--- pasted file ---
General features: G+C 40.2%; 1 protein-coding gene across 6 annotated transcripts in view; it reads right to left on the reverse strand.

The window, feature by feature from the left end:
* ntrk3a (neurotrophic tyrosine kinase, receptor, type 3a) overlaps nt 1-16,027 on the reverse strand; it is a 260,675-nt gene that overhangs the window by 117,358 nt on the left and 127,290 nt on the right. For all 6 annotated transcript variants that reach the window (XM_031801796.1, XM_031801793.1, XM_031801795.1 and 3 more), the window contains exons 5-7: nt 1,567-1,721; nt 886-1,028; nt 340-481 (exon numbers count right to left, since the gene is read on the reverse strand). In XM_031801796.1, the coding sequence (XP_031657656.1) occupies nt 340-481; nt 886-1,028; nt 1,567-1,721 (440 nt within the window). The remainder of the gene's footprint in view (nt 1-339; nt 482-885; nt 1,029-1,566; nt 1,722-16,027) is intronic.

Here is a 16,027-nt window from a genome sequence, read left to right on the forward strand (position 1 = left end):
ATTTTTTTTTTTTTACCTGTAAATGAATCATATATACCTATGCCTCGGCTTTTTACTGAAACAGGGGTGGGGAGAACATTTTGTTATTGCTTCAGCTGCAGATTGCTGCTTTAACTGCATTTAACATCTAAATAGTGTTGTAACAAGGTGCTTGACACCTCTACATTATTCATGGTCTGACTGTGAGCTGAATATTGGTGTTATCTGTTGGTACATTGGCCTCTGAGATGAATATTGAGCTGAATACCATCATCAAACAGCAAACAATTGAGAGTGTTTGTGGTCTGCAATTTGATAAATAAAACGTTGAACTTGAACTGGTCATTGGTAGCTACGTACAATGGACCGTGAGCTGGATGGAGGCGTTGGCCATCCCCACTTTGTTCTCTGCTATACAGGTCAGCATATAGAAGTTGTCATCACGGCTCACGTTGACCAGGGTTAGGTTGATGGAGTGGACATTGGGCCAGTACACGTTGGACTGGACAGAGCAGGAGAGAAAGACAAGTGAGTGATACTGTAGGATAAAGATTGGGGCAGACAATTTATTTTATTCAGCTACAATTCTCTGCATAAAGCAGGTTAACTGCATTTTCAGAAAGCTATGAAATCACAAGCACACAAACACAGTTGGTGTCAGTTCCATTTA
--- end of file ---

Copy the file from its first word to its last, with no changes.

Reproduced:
General features: G+C 40.2%; 1 protein-coding gene across 6 annotated transcripts in view; it reads right to left on the reverse strand.

The window, feature by feature from the left end:
* ntrk3a (neurotrophic tyrosine kinase, receptor, type 3a) overlaps nt 1-16,027 on the reverse strand; it is a 260,675-nt gene that overhangs the window by 117,358 nt on the left and 127,290 nt on the right. For all 6 annotated transcript variants that reach the window (XM_031801796.1, XM_031801793.1, XM_031801795.1 and 3 more), the window contains exons 5-7: nt 1,567-1,721; nt 886-1,028; nt 340-481 (exon numbers count right to left, since the gene is read on the reverse strand). In XM_031801796.1, the coding sequence (XP_031657656.1) occupies nt 340-481; nt 886-1,028; nt 1,567-1,721 (440 nt within the window). The remainder of the gene's footprint in view (nt 1-339; nt 482-885; nt 1,029-1,566; nt 1,722-16,027) is intronic.

Here is a 16,027-nt window from a genome sequence, read left to right on the forward strand (position 1 = left end):
ATTTTTTTTTTTTTACCTGTAAATGAATCATATATACCTATGCCTCGGCTTTTTACTGAAACAGGGGTGGGGAGAACATTTTGTTATTGCTTCAGCTGCAGATTGCTGCTTTAACTGCATTTAACATCTAAATAGTGTTGTAACAAGGTGCTTGACACCTCTACATTATTCATGGTCTGACTGTGAGCTGAATATTGGTGTTATCTGTTGGTACATTGGCCTCTGAGATGAATATTGAGCTGAATACCATCATCAAACAGCAAACAATTGAGAGTGTTTGTGGTCTGCAATTTGATAAATAAAACGTTGAACTTGAACTGGTCATTGGTAGCTACGTACAATGGACCGTGAGCTGGATGGAGGCGTTGGCCATCCCCACTTTGTTCTCTGCTATACAGGTCAGCATATAGAAGTTGTCATCACGGCTCACGTTGACCAGGGTTAGGTTGATGGAGTGGACATTGGGCCAGTACACGTTGGACTGGACAGAGCAGGAGAGAAAGACAAGTGAGTGATACTGTAGGATAAAGATTGGGGCAGACAATTTATTTTATTCAGCTACAATTCTCTGCATAAAGCAGGTTAACTGCATTTTCAGAAAGCTATGAAATCACAAGCACACAAACACAGTTGGTGTCAGTTCCATTTA